Instead, what we see in NVDA is the opposite set of motivations.  We have used the term “weaponized FOMO” to refer to the rabid demand for the best performing AI-related stocks, with NVDA being that sector’s leader.  The stock’s steady ascent has radically changed the supply/demand balance.  NVDA’s spectacular rise has brought out waves of speculative call buyers, while traders have less incentive to write calls on a stock that is rapidly rising.  They don’t want to risk having their shares called away.  In fact, we have seen many covered call writers flip to become buyers — they decided to buy back their short call positions rather than incur the short-term tax liabilities that would result from having their shares called away. 

Another source of demand for upside calls is from institutional buyers.  While it could easily be written off as mere speculation, I will assert that their call purchases are hedging a specific risk.  Remember, FOMO is a very real concern for institutional investors.  As we explained in November:

While individuals are often perceived as being more susceptible to FOMO, it actually hits professionals more directly.  No portfolio manager wants to underperform his benchmark and peers, so they need to be afraid of missing out. 

An investor might not want to purchase a hot stock at or near all-time highs but might also be unwilling to miss out if the rally continues. Call options allow FOMO-fearful investors to participate in a stock’s upside while limiting their downside risk to the initial premium outlay.  In other words, upside calls allow the portfolio manager to purchase “FOMO insurance.”  There are topsy-turvy corners of the equity markets right now – this was the explanation for one of them.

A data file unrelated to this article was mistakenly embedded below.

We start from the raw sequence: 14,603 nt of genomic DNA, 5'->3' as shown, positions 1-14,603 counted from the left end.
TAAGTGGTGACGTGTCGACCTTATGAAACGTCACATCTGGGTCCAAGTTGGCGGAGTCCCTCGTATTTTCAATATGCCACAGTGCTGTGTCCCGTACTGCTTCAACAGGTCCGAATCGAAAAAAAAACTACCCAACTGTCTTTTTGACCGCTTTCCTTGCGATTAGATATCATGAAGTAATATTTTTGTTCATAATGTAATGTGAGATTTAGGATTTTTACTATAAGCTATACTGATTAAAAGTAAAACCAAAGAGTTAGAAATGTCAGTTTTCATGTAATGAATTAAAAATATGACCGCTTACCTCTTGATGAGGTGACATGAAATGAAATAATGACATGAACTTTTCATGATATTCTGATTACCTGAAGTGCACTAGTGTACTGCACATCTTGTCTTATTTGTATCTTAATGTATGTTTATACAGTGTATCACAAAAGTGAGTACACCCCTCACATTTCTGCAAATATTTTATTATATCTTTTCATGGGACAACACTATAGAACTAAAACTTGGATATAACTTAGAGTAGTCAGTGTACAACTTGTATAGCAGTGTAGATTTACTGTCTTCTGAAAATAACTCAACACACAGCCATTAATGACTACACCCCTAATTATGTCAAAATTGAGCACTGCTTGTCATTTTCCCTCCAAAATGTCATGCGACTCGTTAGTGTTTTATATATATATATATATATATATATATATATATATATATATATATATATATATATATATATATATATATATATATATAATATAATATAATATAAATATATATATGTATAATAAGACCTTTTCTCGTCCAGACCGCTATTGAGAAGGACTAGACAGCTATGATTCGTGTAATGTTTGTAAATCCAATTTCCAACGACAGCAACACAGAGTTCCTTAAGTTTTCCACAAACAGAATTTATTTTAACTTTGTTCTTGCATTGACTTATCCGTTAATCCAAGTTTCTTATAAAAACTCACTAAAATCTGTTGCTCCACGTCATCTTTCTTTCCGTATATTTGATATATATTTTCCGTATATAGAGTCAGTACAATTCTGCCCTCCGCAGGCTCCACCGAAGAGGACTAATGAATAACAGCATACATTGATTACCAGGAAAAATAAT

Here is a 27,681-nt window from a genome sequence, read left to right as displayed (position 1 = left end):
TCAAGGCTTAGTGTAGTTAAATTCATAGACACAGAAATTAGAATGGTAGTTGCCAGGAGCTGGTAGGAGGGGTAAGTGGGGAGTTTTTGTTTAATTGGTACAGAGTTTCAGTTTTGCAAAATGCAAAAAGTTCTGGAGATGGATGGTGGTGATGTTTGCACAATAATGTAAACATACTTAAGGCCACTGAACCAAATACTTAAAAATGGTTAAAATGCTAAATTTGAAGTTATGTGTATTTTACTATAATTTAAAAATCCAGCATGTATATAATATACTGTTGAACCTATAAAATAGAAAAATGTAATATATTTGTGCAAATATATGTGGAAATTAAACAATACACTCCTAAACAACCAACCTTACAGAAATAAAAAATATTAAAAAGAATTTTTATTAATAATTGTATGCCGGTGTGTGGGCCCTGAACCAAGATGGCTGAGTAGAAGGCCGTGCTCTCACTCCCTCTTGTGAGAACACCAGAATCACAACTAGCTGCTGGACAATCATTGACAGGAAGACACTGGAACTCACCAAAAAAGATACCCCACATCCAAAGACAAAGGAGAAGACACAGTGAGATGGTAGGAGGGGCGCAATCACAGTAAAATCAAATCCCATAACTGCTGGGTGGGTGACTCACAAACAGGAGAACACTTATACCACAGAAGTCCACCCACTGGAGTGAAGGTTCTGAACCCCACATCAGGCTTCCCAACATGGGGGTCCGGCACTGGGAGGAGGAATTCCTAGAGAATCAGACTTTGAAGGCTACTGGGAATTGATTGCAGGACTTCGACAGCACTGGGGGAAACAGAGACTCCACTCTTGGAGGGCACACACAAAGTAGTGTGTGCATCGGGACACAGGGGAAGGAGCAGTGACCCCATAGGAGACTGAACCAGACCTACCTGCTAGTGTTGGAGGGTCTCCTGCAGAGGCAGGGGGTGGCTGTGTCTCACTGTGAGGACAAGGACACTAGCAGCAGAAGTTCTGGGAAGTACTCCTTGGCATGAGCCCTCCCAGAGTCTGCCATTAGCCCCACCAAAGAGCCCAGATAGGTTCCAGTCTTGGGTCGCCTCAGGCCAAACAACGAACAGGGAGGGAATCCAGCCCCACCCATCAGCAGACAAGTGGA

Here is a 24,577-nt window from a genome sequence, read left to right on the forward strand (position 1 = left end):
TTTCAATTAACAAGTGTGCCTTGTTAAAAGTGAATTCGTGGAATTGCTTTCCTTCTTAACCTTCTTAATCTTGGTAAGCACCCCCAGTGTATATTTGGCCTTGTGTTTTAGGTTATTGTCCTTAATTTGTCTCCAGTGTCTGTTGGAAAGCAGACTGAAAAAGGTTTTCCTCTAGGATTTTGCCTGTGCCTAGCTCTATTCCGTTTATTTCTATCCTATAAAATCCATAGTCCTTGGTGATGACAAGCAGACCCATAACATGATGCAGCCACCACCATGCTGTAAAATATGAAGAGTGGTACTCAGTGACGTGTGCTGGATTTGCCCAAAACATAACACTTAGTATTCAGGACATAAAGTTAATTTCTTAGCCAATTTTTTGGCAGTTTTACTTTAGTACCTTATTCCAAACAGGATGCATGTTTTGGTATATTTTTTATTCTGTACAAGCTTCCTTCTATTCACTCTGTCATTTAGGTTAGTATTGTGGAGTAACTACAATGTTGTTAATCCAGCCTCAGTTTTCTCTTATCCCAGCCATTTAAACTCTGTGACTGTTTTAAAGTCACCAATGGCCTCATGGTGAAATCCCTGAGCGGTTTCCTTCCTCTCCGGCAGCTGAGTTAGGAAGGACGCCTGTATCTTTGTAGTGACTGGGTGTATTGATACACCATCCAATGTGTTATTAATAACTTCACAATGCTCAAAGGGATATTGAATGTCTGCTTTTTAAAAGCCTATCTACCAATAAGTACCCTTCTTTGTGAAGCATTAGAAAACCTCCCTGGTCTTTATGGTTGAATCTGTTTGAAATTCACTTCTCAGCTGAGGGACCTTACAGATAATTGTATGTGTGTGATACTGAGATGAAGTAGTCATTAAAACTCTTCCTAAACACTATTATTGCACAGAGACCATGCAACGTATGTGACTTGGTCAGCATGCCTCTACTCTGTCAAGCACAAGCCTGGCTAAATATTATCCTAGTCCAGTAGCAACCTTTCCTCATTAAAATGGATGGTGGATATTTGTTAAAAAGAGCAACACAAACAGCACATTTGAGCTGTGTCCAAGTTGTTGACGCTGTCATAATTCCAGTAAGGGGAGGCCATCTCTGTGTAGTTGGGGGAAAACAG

[i] For those seeking a deeper understanding of skew, check out this IBKR Campus webinar: Understanding Option Skew | IBKR Webinars | IBKR Campus

[ii] More about these concepts here: Making Sense of the Three Types of Volatility | Traders’ Insight (ibkrcampus.com)

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Disclosure: Interactive Brokers

The analysis in this material is provided for information only and is not and should not be construed as an offer to sell or the solicitation of an offer to buy any security. To the extent that this material discusses general market activity, industry or sector trends or other broad-based economic or political conditions, it should not be construed as research or investment advice. To the extent that it includes references to specific securities, commodities, currencies, or other instruments, those references do not constitute a recommendation by IBKR to buy, sell or hold such investments. This material does not and is not intended to take into account the particular financial conditions, investment objectives or requirements of individual customers. Before acting on this material, you should consider whether it is suitable for your particular circumstances and, as necessary, seek professional advice.

The views and opinions expressed herein are those of the author and do not necessarily reflect the views of Interactive Brokers, its affiliates, or its employees.

Disclosure: Options Trading

Options involve risk and are not suitable for all investors. Multiple leg strategies, including spreads, will incur multiple commission charges. For more information read the "Characteristics and Risks of Standardized Options" also known as the options disclosure document (ODD) or visit ibkr.com/occ